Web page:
Widespread raging bush fires in the east of Australia are set to have some effects on this year’s first tennis grand slam competition, as reports indicate that early preventive, precautionary and evasive measures are being planned to ensure the health of players, officials, spectators and journalists are not affected during the upcoming championship in Melbourne, megasportsarena.com can report.
Information emerging Down Under reveals that organisers of the 2020 Australian Open may be prepared to play an unprecedented amount of matches indoors to combat poor air quality if the country’s bushfires persist this month.
British tabloid, Daily Mail added that, a week before the qualifying event begins for the first tennis Grand Slam of 2020, the game’s authorities have been forced to look at contingency plans if the worst continues to happen.
Serbian ace, Novak Djokovic has been among those who have expressed concerns about health hazards for the opening Major of 2020, whose main draw begins on January 20. Lower ranked players are already arriving to prepare for the qualifying.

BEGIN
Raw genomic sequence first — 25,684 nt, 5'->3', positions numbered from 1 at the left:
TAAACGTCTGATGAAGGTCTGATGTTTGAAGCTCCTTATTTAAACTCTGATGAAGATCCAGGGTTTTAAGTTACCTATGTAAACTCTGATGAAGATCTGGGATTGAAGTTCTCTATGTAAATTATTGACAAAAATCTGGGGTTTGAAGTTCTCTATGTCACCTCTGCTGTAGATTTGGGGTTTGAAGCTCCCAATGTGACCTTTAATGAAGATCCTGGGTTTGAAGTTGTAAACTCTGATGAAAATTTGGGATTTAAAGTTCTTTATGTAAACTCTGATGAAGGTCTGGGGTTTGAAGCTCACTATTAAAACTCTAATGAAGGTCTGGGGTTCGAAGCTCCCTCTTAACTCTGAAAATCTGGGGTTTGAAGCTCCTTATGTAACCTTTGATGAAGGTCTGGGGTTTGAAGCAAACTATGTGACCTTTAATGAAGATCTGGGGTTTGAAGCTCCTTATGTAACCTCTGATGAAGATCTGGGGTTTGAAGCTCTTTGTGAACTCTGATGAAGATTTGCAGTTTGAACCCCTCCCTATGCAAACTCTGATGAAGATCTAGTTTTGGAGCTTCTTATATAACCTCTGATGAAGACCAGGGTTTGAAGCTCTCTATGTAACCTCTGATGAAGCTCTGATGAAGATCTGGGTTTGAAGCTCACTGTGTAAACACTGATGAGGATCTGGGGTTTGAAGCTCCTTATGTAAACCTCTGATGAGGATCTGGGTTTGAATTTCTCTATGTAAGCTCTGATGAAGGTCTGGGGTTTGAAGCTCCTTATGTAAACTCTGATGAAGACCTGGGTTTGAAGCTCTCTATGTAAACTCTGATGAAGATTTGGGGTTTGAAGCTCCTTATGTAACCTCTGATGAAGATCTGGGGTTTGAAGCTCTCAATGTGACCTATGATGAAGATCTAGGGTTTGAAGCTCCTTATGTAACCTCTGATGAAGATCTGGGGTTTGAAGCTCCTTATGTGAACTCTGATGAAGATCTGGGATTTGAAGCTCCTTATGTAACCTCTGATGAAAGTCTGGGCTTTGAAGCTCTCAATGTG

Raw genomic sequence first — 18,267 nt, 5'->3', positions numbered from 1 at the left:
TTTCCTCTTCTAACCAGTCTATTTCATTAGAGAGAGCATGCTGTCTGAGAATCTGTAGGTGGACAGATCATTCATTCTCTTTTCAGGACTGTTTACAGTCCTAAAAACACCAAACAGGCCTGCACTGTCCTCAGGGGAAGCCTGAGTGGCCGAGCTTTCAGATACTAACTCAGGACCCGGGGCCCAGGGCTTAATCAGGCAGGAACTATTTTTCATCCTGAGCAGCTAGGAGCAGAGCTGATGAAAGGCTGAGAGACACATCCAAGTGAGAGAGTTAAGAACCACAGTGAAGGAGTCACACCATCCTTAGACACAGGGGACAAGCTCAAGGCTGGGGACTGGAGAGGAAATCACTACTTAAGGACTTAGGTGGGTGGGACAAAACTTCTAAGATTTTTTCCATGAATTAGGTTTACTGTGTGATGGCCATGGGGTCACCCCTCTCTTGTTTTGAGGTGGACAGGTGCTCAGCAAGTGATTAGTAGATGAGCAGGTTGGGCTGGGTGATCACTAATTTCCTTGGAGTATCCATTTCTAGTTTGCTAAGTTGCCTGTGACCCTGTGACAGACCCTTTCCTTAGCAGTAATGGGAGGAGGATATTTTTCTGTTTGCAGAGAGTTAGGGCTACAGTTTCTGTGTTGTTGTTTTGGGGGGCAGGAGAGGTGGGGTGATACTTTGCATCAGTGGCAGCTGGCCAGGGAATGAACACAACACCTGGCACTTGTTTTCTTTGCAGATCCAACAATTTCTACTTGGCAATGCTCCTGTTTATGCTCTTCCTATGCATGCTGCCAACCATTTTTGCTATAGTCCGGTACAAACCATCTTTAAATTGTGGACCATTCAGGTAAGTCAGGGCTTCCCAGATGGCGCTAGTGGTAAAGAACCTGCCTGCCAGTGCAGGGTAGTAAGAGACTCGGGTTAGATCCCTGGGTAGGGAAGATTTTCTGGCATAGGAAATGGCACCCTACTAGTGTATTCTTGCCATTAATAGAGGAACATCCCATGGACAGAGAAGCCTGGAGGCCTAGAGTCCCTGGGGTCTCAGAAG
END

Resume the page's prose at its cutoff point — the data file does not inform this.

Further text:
While some rain fell on affected fire areas, Melbourne itself was blanketed in a smoky haze, and the Environment Protection Authority officially described the air quality as ‘very poor’. The air quality index moved up to 210, which is a level considered ‘very unhealthy.’
Consequently, Tennis Australia has responded to the crisis by leading a fundraising drive which will include staging exhibition matches and a pop concert, but also looking at alternative options if play is disrupted, looking at possibilities that include the potential suspension of matches if conditions become hazardous, as they were on Sunday in the Victorian capital.
Organisers are also looking at the possibility of potentially extending usage of the three main arenas which, uniquely, are at their disposal at the Melbourne Park venue which have roofs and a total capacity of 31,500 seats.
The site also has eight indoor practice courts which, while not set up for spectators, could theoretically take the number of protected courts used to eleven in a worst case scenario. If they came to be used it would be the most indoor matches played ever at a Grand Slam.
Tennis Australia chief executive, Craig Tiley affirmed: “’We have committed substantial extra resources to analysis, monitoring and logistics to ensure the health and safety of all of players, staff and fans throughout the summer and have no other plans to move events.”